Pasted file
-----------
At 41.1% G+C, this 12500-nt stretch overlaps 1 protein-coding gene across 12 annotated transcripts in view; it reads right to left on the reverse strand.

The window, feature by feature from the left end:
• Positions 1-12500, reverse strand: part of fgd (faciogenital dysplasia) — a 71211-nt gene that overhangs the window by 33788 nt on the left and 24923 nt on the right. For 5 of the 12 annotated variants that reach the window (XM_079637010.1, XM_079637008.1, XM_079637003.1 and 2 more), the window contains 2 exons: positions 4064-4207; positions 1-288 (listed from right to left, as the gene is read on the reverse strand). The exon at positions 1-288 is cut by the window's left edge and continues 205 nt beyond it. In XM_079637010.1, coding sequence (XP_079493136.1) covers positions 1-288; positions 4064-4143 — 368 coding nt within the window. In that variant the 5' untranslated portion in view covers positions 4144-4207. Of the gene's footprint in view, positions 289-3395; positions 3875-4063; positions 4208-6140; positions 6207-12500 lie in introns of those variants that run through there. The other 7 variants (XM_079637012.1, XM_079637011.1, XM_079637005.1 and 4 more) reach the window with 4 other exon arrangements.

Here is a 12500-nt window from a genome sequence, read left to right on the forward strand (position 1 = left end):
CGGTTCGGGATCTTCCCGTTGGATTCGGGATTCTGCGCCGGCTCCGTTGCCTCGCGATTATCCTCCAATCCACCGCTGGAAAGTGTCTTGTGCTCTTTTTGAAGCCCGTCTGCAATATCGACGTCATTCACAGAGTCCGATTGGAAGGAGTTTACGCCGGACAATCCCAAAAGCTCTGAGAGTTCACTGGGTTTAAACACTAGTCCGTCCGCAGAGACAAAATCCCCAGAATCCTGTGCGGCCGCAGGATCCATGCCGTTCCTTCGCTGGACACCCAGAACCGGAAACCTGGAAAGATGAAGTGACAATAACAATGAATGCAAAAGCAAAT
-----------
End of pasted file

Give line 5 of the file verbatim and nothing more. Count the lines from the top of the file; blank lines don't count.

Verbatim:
CGGTTCGGGATCTTCCCGTTGGATTCGGGATTCTGCGCCGGCTCCGTTGCCTCGCGATTATCCTCCAATCCACCGCTGGAAAGTGTCTTGTGCTCTTTTTGAAGCCCGTCTGCAATATCGACGTCATTCACAGAGTCCGATTGGAAGGAGTTTACGCCGGACAATCCCAAAAGCTCTGAGAGTTCACTGGGTTTAAACACTAGTCCGTCCGCAGAGACAAAATCCCCAGAATCCTGTGCGGCCGCAGGATCCATGCCGTTCCTTCGCTGGACACCCAGAACCGGAAACCTGGAAAGATGAAGTGACAATAACAATGAATGCAAAAGCAAAT